I do not necessarily agree. From a purely monetary point of view, college is a high risk investment with no guarantees, the payoff often does not offset the cost, especially if one is investing money that would have gone into college.
Another option, especially because you already have a year of credit, is to get an associates degree. The earning potential of a 2 year degree is about 45% of a 4 year degree. In your current position you could possibly do that for a couple thousand. It's the most bang for your buck, at least potentially. If your state does not have many options for you to mitigate cost at a community college you can actually transfer your current credit and then implement unusual methods such as testing out (CLEP, DANTES) and alternative credit (ACE reviewed such as ALEKS, FEMA independent study, NFA training). Maybe supplement a handful of credits with community college work, and then transfer to a regionally accredited (the good kind) school with no residency requirement (requirement to take classes from the institution issuing the degree) such as Excelsior, TESC, COSC and then you can have a well accredited degree that utilizes the credit you already have.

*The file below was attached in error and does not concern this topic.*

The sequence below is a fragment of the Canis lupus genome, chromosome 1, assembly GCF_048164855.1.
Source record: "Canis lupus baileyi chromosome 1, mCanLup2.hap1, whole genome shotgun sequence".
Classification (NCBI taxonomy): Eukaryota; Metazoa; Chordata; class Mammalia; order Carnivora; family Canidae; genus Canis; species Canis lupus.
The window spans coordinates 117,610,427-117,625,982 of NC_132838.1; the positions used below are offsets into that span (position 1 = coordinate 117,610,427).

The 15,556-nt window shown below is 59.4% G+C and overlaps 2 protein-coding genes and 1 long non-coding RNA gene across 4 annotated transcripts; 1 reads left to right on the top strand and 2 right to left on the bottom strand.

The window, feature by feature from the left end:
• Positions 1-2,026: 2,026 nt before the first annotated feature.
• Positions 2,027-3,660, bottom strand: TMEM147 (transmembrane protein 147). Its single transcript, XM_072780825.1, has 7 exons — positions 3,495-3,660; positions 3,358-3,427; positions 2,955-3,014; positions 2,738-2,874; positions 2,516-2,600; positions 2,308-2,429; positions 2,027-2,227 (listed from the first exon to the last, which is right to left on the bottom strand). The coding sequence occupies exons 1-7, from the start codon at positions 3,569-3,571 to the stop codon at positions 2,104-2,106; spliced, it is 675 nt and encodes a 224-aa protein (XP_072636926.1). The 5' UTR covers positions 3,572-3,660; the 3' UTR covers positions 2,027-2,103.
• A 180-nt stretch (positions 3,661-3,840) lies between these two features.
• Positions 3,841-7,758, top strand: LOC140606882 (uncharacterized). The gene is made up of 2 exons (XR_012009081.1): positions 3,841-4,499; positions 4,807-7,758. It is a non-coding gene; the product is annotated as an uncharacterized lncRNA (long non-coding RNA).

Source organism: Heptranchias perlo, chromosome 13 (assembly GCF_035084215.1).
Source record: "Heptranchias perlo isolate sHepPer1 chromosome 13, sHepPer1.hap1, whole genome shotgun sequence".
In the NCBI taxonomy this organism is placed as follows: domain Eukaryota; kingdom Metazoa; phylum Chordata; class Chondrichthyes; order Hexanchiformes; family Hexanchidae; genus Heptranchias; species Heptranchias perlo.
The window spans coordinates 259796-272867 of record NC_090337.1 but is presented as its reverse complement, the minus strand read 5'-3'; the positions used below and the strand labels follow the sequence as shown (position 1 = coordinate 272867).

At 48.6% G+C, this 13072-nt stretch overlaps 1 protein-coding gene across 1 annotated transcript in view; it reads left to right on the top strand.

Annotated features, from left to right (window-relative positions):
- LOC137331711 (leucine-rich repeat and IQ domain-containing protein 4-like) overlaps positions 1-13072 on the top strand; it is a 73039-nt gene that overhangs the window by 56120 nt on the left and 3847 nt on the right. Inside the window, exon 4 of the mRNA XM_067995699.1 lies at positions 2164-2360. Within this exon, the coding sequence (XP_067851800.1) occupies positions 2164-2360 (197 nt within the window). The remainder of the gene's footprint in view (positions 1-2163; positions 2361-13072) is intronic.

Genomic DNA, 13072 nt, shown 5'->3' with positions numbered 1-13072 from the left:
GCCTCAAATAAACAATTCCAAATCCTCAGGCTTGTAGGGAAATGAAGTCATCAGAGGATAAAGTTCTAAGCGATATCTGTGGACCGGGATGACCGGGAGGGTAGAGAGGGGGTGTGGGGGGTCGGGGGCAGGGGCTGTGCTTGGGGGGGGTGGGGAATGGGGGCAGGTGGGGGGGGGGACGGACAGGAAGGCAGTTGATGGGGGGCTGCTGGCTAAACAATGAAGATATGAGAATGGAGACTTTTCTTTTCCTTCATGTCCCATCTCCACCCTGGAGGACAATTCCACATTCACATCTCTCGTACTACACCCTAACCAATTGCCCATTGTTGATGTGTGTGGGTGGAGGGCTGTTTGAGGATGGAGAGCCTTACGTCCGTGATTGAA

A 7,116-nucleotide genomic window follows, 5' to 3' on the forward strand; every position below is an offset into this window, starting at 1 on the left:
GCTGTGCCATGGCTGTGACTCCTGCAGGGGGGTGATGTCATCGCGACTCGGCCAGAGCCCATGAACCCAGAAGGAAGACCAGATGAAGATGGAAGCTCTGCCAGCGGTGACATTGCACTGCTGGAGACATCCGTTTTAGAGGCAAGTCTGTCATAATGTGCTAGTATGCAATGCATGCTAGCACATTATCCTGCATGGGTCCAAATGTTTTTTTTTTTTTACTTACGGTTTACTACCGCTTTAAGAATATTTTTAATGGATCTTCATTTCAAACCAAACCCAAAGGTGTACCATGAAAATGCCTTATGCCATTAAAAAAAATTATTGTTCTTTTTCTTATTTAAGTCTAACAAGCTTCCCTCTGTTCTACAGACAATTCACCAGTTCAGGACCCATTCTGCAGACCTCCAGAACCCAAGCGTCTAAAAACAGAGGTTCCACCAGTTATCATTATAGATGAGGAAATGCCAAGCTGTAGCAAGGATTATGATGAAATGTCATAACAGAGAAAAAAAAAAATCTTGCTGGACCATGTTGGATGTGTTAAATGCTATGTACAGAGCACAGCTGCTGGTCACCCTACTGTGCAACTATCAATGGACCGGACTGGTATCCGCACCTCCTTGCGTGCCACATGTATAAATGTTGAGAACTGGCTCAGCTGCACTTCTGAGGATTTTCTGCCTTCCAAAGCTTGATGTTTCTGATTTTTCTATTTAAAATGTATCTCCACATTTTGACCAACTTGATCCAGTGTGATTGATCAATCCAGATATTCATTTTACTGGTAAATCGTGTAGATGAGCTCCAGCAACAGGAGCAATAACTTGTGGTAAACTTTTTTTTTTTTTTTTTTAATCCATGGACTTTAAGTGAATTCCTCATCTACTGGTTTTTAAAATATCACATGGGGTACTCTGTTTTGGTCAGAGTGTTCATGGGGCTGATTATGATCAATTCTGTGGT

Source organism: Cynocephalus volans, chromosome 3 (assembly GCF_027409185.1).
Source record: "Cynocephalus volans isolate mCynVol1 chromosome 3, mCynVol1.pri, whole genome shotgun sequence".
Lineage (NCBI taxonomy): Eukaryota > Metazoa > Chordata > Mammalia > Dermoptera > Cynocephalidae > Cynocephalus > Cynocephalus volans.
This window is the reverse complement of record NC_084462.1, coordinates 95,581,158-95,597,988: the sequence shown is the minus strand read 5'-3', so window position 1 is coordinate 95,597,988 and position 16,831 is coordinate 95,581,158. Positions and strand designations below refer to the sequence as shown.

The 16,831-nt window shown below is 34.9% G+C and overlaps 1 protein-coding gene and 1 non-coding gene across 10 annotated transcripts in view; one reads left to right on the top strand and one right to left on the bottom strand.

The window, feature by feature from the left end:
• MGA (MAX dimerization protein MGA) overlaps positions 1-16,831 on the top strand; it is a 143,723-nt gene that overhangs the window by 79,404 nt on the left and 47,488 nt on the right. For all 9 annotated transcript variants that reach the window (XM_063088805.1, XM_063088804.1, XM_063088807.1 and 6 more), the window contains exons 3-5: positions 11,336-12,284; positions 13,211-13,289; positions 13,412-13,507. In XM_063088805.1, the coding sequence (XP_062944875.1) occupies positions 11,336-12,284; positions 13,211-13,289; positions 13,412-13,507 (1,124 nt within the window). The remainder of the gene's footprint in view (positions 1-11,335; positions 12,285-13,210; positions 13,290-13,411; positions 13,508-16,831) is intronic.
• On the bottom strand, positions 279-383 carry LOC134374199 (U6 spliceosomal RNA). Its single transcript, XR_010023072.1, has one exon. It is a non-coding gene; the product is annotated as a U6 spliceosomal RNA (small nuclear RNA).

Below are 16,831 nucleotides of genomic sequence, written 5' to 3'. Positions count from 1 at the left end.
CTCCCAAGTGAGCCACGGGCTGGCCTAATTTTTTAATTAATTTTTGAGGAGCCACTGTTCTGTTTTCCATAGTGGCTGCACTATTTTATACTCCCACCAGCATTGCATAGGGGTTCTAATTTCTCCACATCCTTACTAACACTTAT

In my opinion, traditional college is a difficult cost to justify in many cases and as one gets older the return diminishes (less time to utilize greater earnings, but just as much debt).
Online learning is full of possibilities for saving time and money. The degrees are well recognized now-a-days assuming you choose the right school. I got my degree with only a couple actual college classes, the rest was testing, ACE reviewed training (colleges may or may not accept this, so decide on the college before you take any ACE reviewed tests or training), and a handful of other sources. I learned about all this primarily from two websites:
Once you have your associates you may decide to progress to bachelors, but know that you may have limited choice of schools for continuing education if you take this path. For me, that's not a problem. I just wanted a regionally accredited school with no stigmas attached, when/if I get my bachelors I will be happy to go back to Excelsior.
I hope this helps!
lol, I just noticed that this post is like two months old. Oh well, perhaps it will benefit our google visitors.